An example of Catholic courage from 19th-century Africa

This week, columnist Father Robert Barron writes about his experience last month celebrating Mass in Uganda on the occasion of the feast of St. Charles Lwanga and Uganda’s other martyrs. Because Charles and the other Catholic youths of the court would not accede to the sexual demands of King Mwanga II, the king had them executed, some by spear, others, like Charles, burned to death. 

Father Barron reflects movingly on the logic of paradox that accompanies the supernatural. When Charles and the others were killed in 1886, it must have seemed that Catholicism was doomed in that part of the world. And yet, 125 years later on that same spot where he died, more than half a million African Catholics gathered to celebrate Mass together on his feast. But what struck me was the courage of these young, newly minted Catholics to stand up for their faith — even to the point of enduring slow, painful deaths. 

This is a different time and place than 19th-century East Africa. No one is likely to stand before us with a spear and demand that we renounce our faith or die. 

But we are called to show courage in the practice, propagation and defense of our faith.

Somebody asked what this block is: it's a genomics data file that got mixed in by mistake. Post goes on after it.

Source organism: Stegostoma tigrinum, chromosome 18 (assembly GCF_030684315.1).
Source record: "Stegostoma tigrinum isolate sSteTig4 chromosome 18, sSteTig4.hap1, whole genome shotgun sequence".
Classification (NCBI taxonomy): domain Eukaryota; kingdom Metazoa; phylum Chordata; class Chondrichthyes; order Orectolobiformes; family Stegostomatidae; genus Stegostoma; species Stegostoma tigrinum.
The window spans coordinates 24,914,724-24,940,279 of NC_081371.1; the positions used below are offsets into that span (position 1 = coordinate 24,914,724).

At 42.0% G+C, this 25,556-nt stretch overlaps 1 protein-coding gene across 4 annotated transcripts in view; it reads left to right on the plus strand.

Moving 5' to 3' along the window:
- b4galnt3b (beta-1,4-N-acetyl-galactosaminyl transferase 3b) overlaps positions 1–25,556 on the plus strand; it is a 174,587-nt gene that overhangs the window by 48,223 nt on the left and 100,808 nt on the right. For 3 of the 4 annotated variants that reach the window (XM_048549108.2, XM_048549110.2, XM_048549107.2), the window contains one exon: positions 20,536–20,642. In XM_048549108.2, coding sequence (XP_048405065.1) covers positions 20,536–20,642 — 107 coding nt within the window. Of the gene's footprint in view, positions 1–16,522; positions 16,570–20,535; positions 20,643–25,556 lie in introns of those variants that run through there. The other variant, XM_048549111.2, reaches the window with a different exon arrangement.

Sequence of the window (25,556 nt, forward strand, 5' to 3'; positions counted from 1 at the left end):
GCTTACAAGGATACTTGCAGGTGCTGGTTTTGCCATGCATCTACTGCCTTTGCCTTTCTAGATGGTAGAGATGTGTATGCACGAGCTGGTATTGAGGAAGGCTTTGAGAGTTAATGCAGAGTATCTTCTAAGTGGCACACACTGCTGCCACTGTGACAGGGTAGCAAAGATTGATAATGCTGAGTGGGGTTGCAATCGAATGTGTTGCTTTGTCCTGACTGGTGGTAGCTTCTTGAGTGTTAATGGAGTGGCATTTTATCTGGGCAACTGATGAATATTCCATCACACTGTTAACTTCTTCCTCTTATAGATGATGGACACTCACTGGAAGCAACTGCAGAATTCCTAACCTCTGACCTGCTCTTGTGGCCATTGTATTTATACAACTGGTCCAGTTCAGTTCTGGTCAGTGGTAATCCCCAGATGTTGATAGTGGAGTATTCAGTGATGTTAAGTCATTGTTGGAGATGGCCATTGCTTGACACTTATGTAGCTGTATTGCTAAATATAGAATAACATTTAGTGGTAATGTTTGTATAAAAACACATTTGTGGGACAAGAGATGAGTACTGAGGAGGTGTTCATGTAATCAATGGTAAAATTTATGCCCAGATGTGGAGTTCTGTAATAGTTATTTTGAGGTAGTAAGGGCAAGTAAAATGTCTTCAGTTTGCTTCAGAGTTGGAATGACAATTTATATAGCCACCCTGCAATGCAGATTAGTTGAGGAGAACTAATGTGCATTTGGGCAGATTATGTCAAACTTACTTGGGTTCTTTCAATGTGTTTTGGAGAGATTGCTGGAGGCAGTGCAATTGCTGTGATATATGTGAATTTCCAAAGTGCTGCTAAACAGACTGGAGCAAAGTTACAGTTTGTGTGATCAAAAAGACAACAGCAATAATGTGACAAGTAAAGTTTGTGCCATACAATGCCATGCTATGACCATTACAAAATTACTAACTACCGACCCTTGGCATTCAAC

Sometimes it’ll be obvious what form that takes. Like the Catholic professor of religion at the University of Illinois who said this month he had been fired for presenting the Church’s teaching on homosexuality — in a class on Catholicism and its teachings. He’s gone public with the story, and has gained the legal assistance of a group dedicated to defending religious freedom. 

But there are other ways, too. I recently heard that officials in some U.S. dioceses are bracing for a second wave of lawsuits from victims who already reached settlements in the first wave by alleging fraud. This starts to look a lot like greed, and greed that ultimately will be punishing to Catholic parishes, schools and social services. And in fact, the complete dismemberment of the Catholic Church is the stated goal of members of at least some of the most prominent victims’ advocacy groups. 

So why is it so difficult to stand up and say, “Hey, that’s enough”? Lack of courage. 

Of course, a lot of the blame here goes to the priests who abused children and the bishops and Church bureaucrats who covered it up. It is hard to overstate the damage that has had to the Church’s moral authority and credibility among those in the pew, much less in civil society. 

But we cannot wait for someone else to solve the problem. Baptism gives us the mandate to work for holiness not only in ourselves but in the Church and in the world. 

When discouraged by our own failings or those of our contemporary Catholics, it helps to remember that inspiring people like St. Charles Lwanga are members of the Church, too.  

Take courage, and email me at